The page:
The largest peat bog area in northwestern Europe. A landscape full of lakes, reed beds, migration holes, swamp forests and quaking peat. Where you glide through and you end up eye and eye with a white heron, a swan or deer.
The Netherlands has 21 national parks. We have set ourselves the goal of visiting all these beautiful parks within a year. I make a report with beautiful photos of every visit. Do you want to see which parks we have already visited? Then take a look here!
Typically…. Weerribben Wieden National Park
The Weerribben Wieden National Park is perhaps best discovered from the water. We visited the National Park last year in winter and again this year. We plan to return sometime in the spring or summer. Last year we were in the Weerribben, the northern part of the park. Now we visit the southern part and we walk in the Wieden.
The Weerribben Wieden was created by human hands. The digging of peat created pits and puddles and lakes. This landscape attracts special plants and animals that feel good in this wetland area. Many birds nest here, the deer is abundant here with 500 pieces and the otter feels at home here.
Did you know that the otter can only live in a high-quality environment? The Weerribben Wieden National Park has a special status, it is one of the 74 most important nature reserves in Europe. This status has been obtained because of the alternation of open water, reed and hay meadows and swamp forests.
There are two visitor centers. Visitor center De Wieden (Natuurmonumenten) in Sint Jansklooster and Buitencentrum De Weerribben (Forestry Commission) in Ossenzijl. You can discover the Weerribben Wieden on foot but also by bike and of course via the water. This is a beautiful area for boating, canoeing or paddle boarding.
My humble opinion
De Weerribben Wieden National Park is an attractive area. You can also enjoy a nice walk here in winter. Waterproof shoes are advisable, because the mud reaches your knees and you regularly sink further into the wet areas.
The northern part, where we walked last year, seems quieter than the southern part. We now heard a lot of ambient noise. There were fellow hikers, but I certainly did not experience it as busy. The routes that we walked today in Kiersche Wijde are varied, nice narrow paths. Last year we also walked partly along the road. Nice area!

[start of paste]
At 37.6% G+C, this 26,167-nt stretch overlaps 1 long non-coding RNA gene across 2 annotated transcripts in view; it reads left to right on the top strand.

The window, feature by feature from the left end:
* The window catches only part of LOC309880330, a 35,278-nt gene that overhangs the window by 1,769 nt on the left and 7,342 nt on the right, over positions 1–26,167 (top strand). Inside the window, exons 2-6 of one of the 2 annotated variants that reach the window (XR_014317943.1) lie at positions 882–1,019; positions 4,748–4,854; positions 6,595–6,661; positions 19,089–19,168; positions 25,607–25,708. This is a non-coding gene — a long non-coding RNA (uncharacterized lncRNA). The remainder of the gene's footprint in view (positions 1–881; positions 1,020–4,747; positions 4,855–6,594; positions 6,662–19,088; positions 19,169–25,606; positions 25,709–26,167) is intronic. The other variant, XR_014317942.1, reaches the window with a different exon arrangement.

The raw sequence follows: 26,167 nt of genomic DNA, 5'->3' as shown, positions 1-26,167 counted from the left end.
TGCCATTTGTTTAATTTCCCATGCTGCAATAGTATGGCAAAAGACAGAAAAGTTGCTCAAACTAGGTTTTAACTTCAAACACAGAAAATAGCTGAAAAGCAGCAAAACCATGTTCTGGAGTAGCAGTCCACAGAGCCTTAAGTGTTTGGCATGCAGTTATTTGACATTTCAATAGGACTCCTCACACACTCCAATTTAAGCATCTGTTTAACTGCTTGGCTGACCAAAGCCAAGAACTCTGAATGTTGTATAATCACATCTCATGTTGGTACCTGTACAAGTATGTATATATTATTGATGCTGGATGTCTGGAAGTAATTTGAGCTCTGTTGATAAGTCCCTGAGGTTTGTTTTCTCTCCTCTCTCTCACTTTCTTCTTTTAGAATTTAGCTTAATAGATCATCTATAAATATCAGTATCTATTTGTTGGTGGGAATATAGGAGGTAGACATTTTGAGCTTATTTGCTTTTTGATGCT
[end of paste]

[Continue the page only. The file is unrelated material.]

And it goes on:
We walk the Kiersche Wijdepad De Wieden near Wanneperveen. Here we first walk the yellow route from the parking lot and then the red route. It is not a long walk, but walking here is not that easy because the surface is quite swampy.
The yellow route starts at the bridge. We walk through the field to a bush. Here is the duck decoy. Duck decoys used to be used to catch ducks.
We enjoy the landscape while walking. It is wide. Water everywhere, in channels, canals and lakes. Many aquatic plants grow here, we see the thick roots. The water here is very clear, another sign of the quality.
When you walk here you can feel the earth moving under your feet. Besides the fact that the path occasionally turns into a mud pool or into a hop, skip and jump race, you can feel the vibrating bog everywhere. This quaking bog is one of the last stages of landscaping, the process from water to land.
In the Weerribben Wieden, the managers are always working to ensure that sufficient open water remains. The plants that grow there provide land for decades. When that process is over, they ensure that water is created again and the process starts again.
In the swamp forests such as the Elzenbroekbos, the Alder and willow trees are intertwined. It is also called the jungle.
Everywhere you see long straight channels, the pulling holes. These were created by dredging peat. I imagine how they used to live here in this area. That has been a hard life, I think.
The Red Route
We pick up the red route at the parking lot. We walk on a wide plain and immediately see three deer. They seem a bit panicked, because they keep running back and forth. It is three o’clock, not yet twilight and they are in the middle of the open area. They are also coming our way, we stop behind a bush for a while. But they still get scared and run back. Later, when we have passed a great distance, they still run to the bush, to safety.
After the more open part, a number of bushes and various open areas follow, including along a large lake. The red route is more attractive in our opinion. Runs through a nicer part of the Kiersche Wijde. The presence of different deer, the narrow paths and the variety play a role in this.
- Start and end point: Kiersche Wijde car park on Lozedijk in Wanneperveen.
- Length: The yellow path and the red path together about 10 km
- Marking: yellow and red post
- Information: you can find all the information on the Natuurmonumenten website